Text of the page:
Noncommissioned Officer Symposium spotlights sustained performance
By Lindsay Marchello, Bayonet & Saber
“When the Army looks at promoting their best personnel, they’re looking for those personnel who were drill sergeants, recruiters, Ranger instructors and personnel that have gone above and beyond to do a position that is more demanding,” said Sgt. Maj. Chris Smith, operations sergeant major, 198th Infantry Brigade.
The Noncommissioned Officer Professional Development Symposium is a weeklong summit Aug. 1-5 at Fort Benning.
Attendees include representatives from Iraq, Jordan, Lebanon, Kazakhstan, Saudi Arabia and Uzbekistan. Representatives from U.S. Army Central also attended the symposium.
Smith briefed the attendees about advanced individual training and drill sergeant duty.
To become a drill sergeant in the U.S. Army, a Soldier must undergo a background check before they can attend drill sergeant school, Smith explained.
“The reason we only keep drill sergeants for two years is because it is a very demanding job, not only on the Soldier, but it is very demanding on the family,” said Smith. “You’re basically getting up at 3:30 to 4 a.m. and getting to work, getting all the training events ready, and are more than likely not getting home until 9:30 to 10 p.m., if you’re lucky.”
Smith explained that a benefit of being a drill sergeant is the promotion rates.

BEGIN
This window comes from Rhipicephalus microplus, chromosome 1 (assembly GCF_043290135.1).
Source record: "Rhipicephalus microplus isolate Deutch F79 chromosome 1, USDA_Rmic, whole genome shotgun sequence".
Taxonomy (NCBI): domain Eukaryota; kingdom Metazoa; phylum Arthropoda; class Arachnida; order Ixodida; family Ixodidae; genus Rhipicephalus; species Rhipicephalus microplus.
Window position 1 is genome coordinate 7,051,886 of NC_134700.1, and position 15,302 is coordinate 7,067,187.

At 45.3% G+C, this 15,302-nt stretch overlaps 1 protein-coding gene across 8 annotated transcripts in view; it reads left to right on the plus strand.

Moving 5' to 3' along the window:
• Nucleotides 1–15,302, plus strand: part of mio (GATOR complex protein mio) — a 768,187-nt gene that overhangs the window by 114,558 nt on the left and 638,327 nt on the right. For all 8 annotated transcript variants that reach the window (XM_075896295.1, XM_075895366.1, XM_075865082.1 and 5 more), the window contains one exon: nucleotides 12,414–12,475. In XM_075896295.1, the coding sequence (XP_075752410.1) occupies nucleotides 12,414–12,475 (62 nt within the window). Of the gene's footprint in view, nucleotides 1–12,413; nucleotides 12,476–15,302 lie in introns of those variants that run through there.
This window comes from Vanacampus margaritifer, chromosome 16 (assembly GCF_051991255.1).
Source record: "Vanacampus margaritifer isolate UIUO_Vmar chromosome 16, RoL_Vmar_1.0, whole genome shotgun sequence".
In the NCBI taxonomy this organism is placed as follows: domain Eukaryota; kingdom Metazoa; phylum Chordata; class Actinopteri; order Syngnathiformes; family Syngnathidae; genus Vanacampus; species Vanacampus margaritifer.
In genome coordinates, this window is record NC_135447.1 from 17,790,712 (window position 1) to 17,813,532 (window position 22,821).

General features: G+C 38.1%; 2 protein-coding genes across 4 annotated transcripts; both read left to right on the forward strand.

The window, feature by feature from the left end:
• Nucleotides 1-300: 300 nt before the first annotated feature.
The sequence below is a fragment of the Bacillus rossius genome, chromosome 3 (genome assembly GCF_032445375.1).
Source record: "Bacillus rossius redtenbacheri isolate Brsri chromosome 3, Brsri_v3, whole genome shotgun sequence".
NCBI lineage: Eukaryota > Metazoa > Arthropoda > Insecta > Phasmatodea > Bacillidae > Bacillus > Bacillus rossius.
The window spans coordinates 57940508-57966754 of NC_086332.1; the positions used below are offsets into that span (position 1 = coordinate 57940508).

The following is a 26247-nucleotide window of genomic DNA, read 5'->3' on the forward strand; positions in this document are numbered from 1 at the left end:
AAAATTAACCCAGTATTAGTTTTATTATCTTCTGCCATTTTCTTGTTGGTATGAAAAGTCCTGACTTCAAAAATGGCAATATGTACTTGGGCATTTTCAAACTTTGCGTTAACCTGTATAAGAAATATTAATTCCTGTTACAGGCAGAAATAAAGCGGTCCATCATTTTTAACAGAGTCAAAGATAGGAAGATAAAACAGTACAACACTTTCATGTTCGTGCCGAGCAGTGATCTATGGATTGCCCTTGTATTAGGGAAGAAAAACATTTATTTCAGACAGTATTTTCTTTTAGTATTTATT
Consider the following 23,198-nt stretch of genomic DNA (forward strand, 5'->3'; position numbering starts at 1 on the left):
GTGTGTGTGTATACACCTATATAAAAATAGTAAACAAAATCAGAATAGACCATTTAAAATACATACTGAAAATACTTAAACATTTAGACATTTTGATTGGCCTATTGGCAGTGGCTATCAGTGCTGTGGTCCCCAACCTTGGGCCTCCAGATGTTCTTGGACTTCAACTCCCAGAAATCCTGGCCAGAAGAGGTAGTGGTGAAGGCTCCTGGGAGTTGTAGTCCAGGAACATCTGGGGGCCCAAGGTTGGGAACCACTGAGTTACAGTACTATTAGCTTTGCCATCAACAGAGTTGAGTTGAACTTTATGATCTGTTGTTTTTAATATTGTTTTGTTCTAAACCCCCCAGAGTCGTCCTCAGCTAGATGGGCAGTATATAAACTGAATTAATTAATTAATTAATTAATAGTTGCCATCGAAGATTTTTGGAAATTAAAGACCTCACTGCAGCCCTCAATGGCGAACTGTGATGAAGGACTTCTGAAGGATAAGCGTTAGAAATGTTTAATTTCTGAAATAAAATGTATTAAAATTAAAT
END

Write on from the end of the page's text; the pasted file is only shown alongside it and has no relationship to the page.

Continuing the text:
A well-rounded NCO is someone who has a variety of skills, someone who actively looks to acquire better skills and is someone the Army wants, Smith explained.
Smith explained that drill sergeants in the U.S. Army have to be able to teach everything from communications to weapons.
Smith also emphasized the importance of NCOs being able to train the Soldiers in their unit.
“As a noncommissioned officer, you are responsible for the individual training of your Soldiers,” he said.
During the briefing, international representatives explained how they choose NCOs in their country, and asked questions about how best to develop their drill sergeants.
“When you’re looking at selecting your instructors or drill sergeants, you’re not just looking for somebody who has experiences in this or that assignment. You are looking for somebody who can train, somebody who is well-spoken, somebody who can stand up in front of people and teach,” said Smith.